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Things To Do in El Yunque National Forest

A visit to Puerto Rico should include a tour of El Yunque National Forest, the only rainforest in the U.S. National Forest system.

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El Yunque National Forest - Misty Rainforest

The forest boasts an abundance of native plants, trees and animals, many of which can only be found here. The tiny rainforest is located on the eastern part of Puerto Rico and enjoys moderate temperatures of 73°F (23°C) year round and is usually covered in mist or it’s raining. So after visiting Fort San Felipe del Morro in Old San Juan, grab your bathing suit and a rain jacket because we can go swimming in this rainforest!

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El Yunque National Forest

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El Yunque National Forest - Big Tree Trail

How To Get to El Yunque

The forest is only an hour drive from San Juan and easy to navigate to. If you don’t have a car, you can book a tour in town through your hotel or hostel. Puerto Rico is not cheap, so you might be better off renting a car for the day. There are two significant entrances, one from the North and one from the South. The South entrance will add another 30 minutes to your drive and includes the main visitor center.

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View from El Yunque El Portal Visitor Center by PLeia2, on Flickr

Things To Do in El Yunque – South Entrance

Accessible from roads PR-191 via PR-31.  PR-191 does not cross over the mountain ridge, but it does exist on both sides of the mountain range.  1.5 hour drive from San Juan, PR.  We found the North park entrance much more exciting.

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El Yunque National Forest - A Snail

El Portal Visitor Center

The El Portal Visitor Center for El Yunque provides informative exhibits, rainforest education and a gift shop.  This is not a must see.

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El Yunque National Forest - Bamboo at South Entrance Hiking

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El Yunque National Forest - Bamboo at South Entrance Hiking Trails

Hiking Trails

There are several hiking trails available from this side, but the constant rain can make them almost impassable.

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El Yunque National Forest - Bamboo at South Entrance Hiking Trails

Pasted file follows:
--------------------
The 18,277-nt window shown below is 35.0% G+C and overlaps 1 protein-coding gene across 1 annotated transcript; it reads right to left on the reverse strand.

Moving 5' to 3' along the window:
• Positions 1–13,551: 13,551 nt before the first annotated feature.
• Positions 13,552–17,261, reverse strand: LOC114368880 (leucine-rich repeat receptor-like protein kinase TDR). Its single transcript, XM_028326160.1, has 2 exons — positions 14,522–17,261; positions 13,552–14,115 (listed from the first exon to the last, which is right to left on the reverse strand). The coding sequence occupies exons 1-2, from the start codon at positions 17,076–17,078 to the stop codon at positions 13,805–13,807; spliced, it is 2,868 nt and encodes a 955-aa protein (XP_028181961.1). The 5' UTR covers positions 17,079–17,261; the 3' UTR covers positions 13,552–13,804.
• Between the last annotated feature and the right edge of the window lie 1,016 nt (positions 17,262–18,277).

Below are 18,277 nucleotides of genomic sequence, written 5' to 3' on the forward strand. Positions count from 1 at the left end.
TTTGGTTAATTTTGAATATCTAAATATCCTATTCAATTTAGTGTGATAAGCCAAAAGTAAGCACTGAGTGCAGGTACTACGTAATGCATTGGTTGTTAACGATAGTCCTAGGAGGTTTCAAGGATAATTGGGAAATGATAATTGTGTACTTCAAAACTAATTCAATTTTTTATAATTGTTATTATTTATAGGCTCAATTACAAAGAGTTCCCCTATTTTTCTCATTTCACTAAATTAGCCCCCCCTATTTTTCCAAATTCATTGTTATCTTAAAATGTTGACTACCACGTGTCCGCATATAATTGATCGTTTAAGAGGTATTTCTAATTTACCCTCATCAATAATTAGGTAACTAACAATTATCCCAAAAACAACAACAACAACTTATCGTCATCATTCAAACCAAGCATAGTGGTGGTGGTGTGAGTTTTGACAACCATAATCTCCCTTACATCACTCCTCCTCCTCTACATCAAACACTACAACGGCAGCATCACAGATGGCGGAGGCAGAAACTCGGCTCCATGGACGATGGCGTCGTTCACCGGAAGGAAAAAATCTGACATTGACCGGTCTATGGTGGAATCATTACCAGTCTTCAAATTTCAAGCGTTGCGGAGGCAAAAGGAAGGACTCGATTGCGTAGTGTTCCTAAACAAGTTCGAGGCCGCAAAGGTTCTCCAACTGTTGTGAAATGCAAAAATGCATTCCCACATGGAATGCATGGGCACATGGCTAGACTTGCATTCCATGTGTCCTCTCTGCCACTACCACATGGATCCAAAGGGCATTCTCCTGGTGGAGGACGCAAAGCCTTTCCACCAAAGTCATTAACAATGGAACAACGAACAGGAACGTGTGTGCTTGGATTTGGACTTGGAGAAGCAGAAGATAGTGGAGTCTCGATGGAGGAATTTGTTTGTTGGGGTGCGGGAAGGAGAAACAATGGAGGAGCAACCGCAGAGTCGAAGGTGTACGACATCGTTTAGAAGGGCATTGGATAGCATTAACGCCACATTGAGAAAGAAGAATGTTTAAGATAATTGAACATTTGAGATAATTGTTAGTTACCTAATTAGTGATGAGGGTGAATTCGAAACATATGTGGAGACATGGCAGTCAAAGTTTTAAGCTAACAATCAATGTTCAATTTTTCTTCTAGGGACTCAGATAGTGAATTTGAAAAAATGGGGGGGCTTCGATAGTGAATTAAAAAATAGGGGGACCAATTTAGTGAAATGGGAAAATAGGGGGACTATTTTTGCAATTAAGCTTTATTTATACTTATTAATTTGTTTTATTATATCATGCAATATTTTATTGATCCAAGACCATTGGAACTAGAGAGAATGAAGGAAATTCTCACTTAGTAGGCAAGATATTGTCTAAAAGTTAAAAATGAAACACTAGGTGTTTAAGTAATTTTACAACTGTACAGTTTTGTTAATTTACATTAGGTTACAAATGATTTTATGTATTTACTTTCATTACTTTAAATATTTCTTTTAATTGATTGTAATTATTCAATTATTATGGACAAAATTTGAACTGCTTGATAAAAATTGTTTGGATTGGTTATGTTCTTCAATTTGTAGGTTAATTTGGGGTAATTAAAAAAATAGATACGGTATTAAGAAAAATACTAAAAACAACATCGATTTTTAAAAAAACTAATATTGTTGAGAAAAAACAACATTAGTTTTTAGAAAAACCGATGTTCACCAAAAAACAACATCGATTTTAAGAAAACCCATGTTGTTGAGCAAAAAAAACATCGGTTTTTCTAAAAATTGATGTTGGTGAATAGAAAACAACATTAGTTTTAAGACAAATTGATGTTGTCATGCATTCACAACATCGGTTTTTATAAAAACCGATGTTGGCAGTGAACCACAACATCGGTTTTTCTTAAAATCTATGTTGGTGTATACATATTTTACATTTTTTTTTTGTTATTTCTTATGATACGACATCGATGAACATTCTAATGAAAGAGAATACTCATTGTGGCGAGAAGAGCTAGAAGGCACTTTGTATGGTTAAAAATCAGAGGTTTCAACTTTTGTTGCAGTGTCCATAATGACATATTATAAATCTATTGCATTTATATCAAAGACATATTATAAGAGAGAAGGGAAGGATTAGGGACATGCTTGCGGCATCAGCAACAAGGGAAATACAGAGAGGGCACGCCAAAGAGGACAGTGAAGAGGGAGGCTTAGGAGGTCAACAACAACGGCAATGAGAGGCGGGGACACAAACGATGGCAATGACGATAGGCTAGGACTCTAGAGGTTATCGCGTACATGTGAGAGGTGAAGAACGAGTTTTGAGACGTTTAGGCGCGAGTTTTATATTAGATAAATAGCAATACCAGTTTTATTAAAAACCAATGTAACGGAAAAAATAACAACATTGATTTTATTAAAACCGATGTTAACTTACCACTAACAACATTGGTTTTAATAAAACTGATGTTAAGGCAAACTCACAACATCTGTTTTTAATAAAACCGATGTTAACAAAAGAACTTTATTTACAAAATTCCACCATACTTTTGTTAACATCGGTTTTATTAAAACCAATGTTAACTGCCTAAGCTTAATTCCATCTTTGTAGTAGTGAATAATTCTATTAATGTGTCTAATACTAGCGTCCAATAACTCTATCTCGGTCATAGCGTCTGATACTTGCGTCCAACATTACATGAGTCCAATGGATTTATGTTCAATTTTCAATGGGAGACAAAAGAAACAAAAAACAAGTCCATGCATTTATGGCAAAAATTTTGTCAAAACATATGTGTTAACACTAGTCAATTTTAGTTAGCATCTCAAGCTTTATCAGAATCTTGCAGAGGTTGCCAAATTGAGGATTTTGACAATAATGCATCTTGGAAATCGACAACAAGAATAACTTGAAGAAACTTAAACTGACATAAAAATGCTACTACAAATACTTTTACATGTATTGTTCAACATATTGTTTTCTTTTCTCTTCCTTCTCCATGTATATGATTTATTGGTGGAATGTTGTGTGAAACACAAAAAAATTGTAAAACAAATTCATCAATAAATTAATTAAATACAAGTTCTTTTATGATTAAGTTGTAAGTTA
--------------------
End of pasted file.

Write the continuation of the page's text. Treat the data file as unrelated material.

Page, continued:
Serious hiking boots are required, as the mud can get almost knee deep in some places. A hike to the ridge of the Luquillo Mountains (Sierra de Luquillo) will take a full day and is only for the experienced hiker due to the constant concern of flash floods.

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El Yunque National Forest - Bamboo

We attempted to hike the South trails, but the weather had been too wet and only 10 minutes into the trail we realized the mud was going to get 5″ inches deep. We turned around, got back in our rental car and drove an hour to the North side.

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El Yunque National Forest - Plants & Flowers

Things To Do in El Yunque – North Entrance

We highly recommend visiting the North entrance!  You can access the park from roads PR-191 via PR-3.

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El Yunque National Forest - Big Tree Trail

This is a very popular tour for day visitors looking to walk the paved trail to waterfalls for a dip.

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El Yunque National Forest - Rainforest Flower

La Coca Falls

Along the winding road up to the rainforest of El Yunque you will pass several stop offs, one of which is the large La Coca Falls that cascades down right beside the road.

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El Yunque Rainforest La Coca Falls by BluEyedA73, on Flickr

Take a few pictures, but be sure to jump back in your car and continue on up the mountain.

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Adam at La Coca Falls, El Yunque Rainforest by BluEyedA73, on Flickr

Yokahu Observation Tower of El Yunque

The tower is accessible from the North entrance. It’s another noticeable stop off the winding road and is properly labeled.

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Yokahu Observation Tower, El Yunque Rainforest by BluEyedA73, on Flickr

A paved 25 minute trail leads to the old tower which provides incredible views of the rainforest and the Northeastern part of Puerto Rico Island.

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From Inside Yokahu Observation Tower by urbanshoregirl, on Flickr

Big Tree Trail of El Yunque

The most popular trail walk from the North entrance is the Big Tree Trail.

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El Yunque National Forest - Hundreds of Plants Growing on a Tree Trunk

The trail will vary in elevation, but it is paved and includes stairs.

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El Yunque National Forest - Palm Tree Roots

We advise you to bring running shoes or hiking sandals.

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El Yunque National Forest - Palm Tree Roots